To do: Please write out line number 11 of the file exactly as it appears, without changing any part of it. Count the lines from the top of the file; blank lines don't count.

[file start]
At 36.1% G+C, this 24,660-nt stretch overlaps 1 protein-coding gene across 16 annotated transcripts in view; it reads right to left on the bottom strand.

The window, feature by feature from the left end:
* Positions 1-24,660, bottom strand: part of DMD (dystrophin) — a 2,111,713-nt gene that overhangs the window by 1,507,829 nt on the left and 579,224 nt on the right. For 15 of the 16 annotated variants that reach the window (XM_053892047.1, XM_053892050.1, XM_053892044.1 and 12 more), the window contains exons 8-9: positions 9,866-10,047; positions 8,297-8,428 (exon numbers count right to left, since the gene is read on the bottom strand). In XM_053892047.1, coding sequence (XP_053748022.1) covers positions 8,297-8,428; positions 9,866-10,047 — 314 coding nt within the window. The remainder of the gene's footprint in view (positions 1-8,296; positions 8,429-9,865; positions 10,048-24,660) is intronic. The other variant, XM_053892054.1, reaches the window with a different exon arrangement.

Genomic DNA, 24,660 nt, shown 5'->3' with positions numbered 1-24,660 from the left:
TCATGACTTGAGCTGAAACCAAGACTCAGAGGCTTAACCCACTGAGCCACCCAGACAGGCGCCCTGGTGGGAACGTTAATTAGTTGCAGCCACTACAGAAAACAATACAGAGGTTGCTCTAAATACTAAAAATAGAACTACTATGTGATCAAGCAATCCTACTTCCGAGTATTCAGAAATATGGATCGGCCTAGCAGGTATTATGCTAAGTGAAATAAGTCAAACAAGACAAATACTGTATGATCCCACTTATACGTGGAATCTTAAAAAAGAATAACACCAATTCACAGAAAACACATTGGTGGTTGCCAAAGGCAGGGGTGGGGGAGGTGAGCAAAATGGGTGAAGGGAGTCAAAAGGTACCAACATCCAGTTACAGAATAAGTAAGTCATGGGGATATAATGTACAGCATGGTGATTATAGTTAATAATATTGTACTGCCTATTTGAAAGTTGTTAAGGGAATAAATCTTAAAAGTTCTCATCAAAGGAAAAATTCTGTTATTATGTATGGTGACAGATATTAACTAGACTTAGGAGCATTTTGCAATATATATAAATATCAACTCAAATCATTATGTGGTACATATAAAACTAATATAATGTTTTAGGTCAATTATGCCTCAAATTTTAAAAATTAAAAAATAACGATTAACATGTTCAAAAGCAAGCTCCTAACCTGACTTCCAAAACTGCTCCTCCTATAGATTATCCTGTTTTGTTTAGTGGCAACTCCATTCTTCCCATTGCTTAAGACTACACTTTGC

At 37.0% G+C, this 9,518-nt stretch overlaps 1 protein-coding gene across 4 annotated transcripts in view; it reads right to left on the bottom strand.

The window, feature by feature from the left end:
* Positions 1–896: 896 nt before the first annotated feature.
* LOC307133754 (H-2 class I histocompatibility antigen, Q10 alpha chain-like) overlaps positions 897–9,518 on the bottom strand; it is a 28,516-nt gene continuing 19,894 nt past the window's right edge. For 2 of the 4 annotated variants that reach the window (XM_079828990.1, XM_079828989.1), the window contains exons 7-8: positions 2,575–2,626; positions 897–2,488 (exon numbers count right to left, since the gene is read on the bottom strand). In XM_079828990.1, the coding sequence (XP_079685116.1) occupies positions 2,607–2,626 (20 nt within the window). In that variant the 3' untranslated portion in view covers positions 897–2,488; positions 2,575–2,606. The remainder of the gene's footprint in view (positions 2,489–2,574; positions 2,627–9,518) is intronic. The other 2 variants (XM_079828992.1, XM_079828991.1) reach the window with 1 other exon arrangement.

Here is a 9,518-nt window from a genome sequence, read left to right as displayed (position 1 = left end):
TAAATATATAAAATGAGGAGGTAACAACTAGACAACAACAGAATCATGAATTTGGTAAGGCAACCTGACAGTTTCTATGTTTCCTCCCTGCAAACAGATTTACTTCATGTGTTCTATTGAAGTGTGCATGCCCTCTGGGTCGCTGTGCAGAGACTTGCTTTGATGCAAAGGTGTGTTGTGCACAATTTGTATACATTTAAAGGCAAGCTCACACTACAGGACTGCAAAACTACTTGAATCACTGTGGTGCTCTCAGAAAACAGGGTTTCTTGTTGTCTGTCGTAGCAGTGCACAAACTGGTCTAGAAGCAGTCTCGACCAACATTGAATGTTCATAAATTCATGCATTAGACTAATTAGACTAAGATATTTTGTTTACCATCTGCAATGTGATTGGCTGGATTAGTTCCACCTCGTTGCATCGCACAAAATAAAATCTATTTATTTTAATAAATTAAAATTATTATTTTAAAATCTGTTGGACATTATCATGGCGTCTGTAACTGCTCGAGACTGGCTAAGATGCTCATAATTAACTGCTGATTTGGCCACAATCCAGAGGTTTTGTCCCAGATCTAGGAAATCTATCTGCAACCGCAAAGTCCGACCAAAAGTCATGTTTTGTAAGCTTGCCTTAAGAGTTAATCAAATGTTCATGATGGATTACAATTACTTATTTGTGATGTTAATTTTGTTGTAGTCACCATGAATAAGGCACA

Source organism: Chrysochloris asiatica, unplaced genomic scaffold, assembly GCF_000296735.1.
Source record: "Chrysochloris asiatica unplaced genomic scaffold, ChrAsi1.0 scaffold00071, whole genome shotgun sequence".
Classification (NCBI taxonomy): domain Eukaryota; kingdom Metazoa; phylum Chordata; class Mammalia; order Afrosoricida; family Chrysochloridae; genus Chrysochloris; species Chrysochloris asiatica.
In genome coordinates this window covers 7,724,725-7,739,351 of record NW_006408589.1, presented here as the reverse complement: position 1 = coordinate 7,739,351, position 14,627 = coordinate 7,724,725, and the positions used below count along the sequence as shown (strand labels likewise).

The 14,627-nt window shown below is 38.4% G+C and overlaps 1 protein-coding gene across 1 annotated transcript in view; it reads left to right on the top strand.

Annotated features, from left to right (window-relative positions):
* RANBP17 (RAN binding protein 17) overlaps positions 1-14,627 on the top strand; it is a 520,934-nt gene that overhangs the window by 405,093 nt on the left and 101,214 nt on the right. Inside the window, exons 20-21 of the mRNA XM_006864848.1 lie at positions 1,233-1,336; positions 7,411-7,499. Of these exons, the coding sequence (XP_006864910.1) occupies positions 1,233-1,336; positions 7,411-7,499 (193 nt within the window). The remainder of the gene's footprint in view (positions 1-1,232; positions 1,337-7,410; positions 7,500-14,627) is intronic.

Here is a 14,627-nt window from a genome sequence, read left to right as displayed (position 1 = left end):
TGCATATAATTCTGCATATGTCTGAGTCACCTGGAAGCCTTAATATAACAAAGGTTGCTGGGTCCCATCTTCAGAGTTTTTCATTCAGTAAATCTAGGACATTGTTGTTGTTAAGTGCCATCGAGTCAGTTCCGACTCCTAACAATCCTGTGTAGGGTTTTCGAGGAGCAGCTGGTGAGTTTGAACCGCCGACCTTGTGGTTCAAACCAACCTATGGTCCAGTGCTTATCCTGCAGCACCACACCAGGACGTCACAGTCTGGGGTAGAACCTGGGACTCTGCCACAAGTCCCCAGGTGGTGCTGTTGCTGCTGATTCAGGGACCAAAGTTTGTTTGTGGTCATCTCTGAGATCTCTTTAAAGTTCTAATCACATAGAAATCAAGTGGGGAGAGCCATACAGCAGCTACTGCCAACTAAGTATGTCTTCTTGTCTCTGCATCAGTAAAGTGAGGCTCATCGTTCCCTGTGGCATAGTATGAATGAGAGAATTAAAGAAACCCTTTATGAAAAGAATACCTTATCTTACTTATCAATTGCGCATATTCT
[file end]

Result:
TAAATATATAAAATGAGGAGGTAACAACTAGACAACAACAGAATCATGAATTTGGTAAGGCAACCTGACAGTTTCTATGTTTCCTCCCTGCAAACAGATTTACTTCATGTGTTCTATTGAAGTGTGCATGCCCTCTGGGTCGCTGTGCAGAGACTTGCTTTGATGCAAAGGTGTGTTGTGCACAATTTGTATACATTTAAAGGCAAGCTCACACTACAGGACTGCAAAACTACTTGAATCACTGTGGTGCTCTCAGAAAACAGGGTTTCTTGTTGTCTGTCGTAGCAGTGCACAAACTGGTCTAGAAGCAGTCTCGACCAACATTGAATGTTCATAAATTCATGCATTAGACTAATTAGACTAAGATATTTTGTTTACCATCTGCAATGTGATTGGCTGGATTAGTTCCACCTCGTTGCATCGCACAAAATAAAATCTATTTATTTTAATAAATTAAAATTATTATTTTAAAATCTGTTGGACATTATCATGGCGTCTGTAACTGCTCGAGACTGGCTAAGATGCTCATAATTAACTGCTGATTTGGCCACAATCCAGAGGTTTTGTCCCAGATCTAGGAAATCTATCTGCAACCGCAAAGTCCGACCAAAAGTCATGTTTTGTAAGCTTGCCTTAAGAGTTAATCAAATGTTCATGATGGATTACAATTACTTATTTGTGATGTTAATTTTGTTGTAGTCACCATGAATAAGGCACA